Frankl’s quote points out an insight that may be hard to tap into sometimes, but acknowledging it can have a tremendous impact on how you live and the person you become. He says that, ultimately, you determine yourself – you determine, at least to a great extent, the influence of conditions on the choices you make.  

What is a Personal Agency?

“We need to conceive of ourselves as ‘agents’ impelled by self-generated intentions.”
Jerome Bruner

Agency is the capacity to act. What does it mean to act in this context? In a sense, you act any time you do anything. But agency involves something more specific than that. It’s the ability to make choices from within yourself, rather than going along with whatever conditions in your life push you into. Action in this sense is the opposite of reaction. I act – I practice my personal agency – when the thing I do is not completely determined by external factors (other people, for example).

What kind of action counts as a practice of agency?  Actions that go beyond conditions – that go beyond what is already given. These actions are self-generated as opposed to being determined from the outside.  What does such an action look like?  The following examples embody the type of action involved in practicing personal agency:

  • You’re having trouble with a certain subject in school, despite extra attention from your teacher. You could resign yourself to a destiny of poor academic performance, or you could get creative and seek out resources beyond school, such as helpful websites or adult mentors to give you extra help. In the former case, you’re staying within the limits of the given situation; in the latter, you’re going beyond it.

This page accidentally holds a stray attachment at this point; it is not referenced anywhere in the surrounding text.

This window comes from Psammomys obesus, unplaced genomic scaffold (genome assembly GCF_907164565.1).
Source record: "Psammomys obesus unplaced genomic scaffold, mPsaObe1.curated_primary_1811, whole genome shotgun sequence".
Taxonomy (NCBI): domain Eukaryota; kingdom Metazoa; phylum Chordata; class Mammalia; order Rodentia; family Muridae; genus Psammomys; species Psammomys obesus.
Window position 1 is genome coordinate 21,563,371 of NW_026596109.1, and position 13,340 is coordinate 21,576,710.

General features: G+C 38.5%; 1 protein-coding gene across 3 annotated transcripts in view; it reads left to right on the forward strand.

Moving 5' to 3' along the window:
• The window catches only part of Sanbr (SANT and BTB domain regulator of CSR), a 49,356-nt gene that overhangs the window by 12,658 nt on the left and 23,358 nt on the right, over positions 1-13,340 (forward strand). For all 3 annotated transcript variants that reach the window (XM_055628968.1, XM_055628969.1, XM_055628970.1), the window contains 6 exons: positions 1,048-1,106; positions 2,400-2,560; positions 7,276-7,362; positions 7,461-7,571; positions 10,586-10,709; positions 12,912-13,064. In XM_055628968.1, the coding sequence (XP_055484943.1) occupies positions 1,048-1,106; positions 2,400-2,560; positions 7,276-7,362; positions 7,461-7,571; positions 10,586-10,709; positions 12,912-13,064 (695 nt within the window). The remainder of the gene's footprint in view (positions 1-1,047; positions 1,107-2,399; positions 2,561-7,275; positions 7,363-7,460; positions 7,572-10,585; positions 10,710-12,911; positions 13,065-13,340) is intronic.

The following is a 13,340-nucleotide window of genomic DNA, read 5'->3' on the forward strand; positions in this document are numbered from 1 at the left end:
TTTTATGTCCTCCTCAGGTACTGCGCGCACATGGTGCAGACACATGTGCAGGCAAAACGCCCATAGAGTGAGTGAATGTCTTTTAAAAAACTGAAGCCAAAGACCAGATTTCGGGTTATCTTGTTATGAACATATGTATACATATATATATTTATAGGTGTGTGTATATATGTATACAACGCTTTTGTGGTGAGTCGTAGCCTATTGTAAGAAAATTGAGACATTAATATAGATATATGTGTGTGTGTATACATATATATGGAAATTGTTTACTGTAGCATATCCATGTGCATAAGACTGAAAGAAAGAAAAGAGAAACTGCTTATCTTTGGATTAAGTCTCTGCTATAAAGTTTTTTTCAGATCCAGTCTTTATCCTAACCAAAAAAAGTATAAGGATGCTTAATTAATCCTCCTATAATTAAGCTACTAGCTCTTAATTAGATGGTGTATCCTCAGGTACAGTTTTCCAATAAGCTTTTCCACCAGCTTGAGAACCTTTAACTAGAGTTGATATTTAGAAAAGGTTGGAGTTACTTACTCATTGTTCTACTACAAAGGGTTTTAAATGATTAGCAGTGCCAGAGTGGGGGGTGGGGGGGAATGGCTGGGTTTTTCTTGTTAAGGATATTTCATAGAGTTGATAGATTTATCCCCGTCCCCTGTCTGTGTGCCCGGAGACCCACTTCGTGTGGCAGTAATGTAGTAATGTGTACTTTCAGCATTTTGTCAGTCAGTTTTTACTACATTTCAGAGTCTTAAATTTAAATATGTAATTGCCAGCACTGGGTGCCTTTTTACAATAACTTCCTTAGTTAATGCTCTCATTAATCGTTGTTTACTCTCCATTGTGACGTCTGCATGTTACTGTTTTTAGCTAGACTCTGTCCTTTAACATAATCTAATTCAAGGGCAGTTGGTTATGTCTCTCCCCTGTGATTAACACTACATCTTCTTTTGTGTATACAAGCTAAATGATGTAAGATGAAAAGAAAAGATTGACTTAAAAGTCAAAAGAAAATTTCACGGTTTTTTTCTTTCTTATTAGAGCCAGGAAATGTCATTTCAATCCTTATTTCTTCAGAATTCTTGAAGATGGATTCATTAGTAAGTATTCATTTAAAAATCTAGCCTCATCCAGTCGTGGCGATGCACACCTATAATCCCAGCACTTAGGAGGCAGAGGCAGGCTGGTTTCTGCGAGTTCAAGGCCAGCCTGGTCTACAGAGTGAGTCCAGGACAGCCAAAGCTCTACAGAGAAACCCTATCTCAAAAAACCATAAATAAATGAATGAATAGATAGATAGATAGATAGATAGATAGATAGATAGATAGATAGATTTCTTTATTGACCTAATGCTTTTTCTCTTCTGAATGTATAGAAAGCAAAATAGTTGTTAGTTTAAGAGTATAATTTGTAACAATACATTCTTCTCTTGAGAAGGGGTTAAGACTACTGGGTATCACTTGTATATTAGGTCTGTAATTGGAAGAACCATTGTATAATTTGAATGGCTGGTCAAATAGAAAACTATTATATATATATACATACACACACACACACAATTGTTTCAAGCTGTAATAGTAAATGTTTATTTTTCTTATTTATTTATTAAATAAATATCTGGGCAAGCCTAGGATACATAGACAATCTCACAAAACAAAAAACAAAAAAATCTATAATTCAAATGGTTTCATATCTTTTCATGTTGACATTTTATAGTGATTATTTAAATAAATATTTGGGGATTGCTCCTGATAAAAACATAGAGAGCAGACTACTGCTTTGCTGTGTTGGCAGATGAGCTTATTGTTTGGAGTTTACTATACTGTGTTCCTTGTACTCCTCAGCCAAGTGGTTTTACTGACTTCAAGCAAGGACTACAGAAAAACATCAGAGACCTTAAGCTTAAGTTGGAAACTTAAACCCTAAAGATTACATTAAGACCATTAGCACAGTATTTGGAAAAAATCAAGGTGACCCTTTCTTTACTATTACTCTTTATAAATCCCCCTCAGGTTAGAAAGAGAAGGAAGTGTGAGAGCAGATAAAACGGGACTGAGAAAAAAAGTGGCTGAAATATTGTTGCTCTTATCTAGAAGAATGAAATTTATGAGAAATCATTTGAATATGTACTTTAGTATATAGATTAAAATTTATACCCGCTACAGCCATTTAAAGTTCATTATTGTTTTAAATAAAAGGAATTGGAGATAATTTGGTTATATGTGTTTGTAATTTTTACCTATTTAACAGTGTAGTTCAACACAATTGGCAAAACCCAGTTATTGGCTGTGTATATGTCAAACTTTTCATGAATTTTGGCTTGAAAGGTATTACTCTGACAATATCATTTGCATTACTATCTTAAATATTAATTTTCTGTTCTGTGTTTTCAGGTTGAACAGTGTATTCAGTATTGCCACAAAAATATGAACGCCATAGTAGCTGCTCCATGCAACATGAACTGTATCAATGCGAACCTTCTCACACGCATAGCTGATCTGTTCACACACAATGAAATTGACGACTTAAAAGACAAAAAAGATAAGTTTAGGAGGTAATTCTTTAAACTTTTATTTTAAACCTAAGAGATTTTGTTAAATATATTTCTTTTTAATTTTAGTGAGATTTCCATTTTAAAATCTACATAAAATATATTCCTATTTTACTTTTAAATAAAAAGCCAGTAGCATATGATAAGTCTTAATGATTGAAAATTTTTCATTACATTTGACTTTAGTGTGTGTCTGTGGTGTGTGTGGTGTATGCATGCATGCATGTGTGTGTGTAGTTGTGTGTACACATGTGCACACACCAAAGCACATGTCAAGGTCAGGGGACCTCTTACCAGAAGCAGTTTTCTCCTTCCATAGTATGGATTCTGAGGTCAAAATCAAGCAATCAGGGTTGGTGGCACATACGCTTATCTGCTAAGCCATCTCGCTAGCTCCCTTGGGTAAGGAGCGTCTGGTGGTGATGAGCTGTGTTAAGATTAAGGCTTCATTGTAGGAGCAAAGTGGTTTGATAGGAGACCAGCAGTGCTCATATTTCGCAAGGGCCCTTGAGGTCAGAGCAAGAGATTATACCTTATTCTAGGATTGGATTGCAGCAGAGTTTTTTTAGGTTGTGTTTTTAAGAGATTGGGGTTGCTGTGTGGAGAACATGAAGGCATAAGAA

• Your friends all want to get drunk. You can want to get drunk, too, just because they do, or you can think critically – by examining the reasons behind doing it for yourself – and determine whether you really want to drink. In the former case, you’re reacting to the unchecked influence of peers; in the latter, you’re consulting your own judgment, intentions and desires.

Besides making clearer what self-generated action looks like as opposed to actions driven by external conditions, these examples provide useful new information about agency. Two internal resources for personal agency are creativity and critical thinking. You can go beyond the given conditions in your life by making use of these resources to first identify your options and then make the best choices within any given situation.

Discovering Your Choices

"Agency presupposes choice.”
Jerome Bruner